So, it’s important to get to the original language. I could give many examples, but one other that bears pointing out here is another often misused passage in Acts 2. During this same sermon, Peter says in Acts 2:17 that “‘it shall come to pass in the last days,’ says God, ‘that I will pour out My Spirit on all flesh; your sons and your daughters shall prophesy, your young men shall see visions, your old men shall dream dreams.’” People e-mail me all the time to argue that this shows I shouldn’t be opposed to the idea that people today have visions and dreams.
My argument is that, because the canon is closed, God does not communicate through visions and dreams, and in fact, the Bible says that false prophets are dreamers of dreams. You can see this from the context of Acts 2:17. The passage tells when dreams and visions will happen again: “in the last days.” That’s when old men will dream dreams, and younger men will have visions. The scripture even tells a sign of when this will come to pass: “The sun shall be turned into darkness and the moon into blood before the coming of the great and awesome day of the Lord” (Acts 2:20).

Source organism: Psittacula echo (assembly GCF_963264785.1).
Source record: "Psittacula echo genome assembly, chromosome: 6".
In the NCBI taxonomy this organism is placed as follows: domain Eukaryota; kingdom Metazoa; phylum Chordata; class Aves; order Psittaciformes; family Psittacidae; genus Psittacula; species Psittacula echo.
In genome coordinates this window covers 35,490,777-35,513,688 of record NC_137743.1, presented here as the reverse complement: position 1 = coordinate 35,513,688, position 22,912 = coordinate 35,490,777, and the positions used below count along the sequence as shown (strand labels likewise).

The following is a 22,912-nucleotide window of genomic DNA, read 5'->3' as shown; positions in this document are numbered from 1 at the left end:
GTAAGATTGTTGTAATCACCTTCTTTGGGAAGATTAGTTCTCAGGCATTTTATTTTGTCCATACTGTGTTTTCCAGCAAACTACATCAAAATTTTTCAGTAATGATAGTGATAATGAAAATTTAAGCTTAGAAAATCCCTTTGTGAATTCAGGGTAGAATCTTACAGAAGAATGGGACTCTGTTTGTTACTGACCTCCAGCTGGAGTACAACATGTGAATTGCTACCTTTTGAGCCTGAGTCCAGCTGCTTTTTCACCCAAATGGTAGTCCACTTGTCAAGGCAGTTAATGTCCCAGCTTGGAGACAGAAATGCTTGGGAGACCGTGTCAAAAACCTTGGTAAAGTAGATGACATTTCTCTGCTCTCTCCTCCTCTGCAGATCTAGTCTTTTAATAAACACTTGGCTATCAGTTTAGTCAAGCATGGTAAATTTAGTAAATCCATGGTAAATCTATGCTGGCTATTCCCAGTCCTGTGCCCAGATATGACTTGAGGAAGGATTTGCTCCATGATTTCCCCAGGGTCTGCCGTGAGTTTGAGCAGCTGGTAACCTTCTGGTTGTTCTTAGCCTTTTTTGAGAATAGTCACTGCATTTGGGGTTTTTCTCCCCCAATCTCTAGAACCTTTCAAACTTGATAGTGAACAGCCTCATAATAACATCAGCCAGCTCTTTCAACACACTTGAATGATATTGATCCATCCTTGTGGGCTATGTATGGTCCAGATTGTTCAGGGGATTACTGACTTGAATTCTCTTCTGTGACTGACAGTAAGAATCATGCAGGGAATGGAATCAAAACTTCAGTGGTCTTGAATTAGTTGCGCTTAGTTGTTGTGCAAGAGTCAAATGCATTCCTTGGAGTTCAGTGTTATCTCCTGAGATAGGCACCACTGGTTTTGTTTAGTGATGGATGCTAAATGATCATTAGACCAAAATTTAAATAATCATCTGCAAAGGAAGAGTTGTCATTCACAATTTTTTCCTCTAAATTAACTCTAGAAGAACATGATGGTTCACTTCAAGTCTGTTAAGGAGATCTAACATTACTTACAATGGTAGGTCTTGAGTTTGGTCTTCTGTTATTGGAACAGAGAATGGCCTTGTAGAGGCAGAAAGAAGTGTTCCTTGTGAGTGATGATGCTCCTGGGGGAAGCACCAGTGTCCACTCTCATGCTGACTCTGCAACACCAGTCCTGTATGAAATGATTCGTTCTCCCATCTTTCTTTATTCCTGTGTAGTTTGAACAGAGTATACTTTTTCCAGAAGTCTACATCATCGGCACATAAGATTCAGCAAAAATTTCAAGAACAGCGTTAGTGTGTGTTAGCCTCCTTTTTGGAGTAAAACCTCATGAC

And what is the great and awesome day of the Lord? It is the judgment of God on the earth at the Second Coming. It happens at the end of the Tribulation, but we’re not to that point in history yet.
We know we’re not there because Scripture gives us specific signs of the Tribulation: Jerusalem has a temple (it doesn’t now); an antichrist is in power (there’s not one); the world operates on a one-world economy (we’re getting there but haven’t arrived yet); we have a one-world religion (not right now); there’s a Great Apostasy (which hasn’t come about). So if we’re not yet in those end times, the prophecy about people having dreams and visions is not ready to be fulfilled.
In addition, it’s important to know who the dreams and visions come to: “your sons and daughters.” Given the context of who Peter is addressing, these are children of the House of David. They are the 144,000 Jewish evangelists promised in Revelation 14:1. These Jewish believers will go all over the world preaching and proclaiming the Gospel.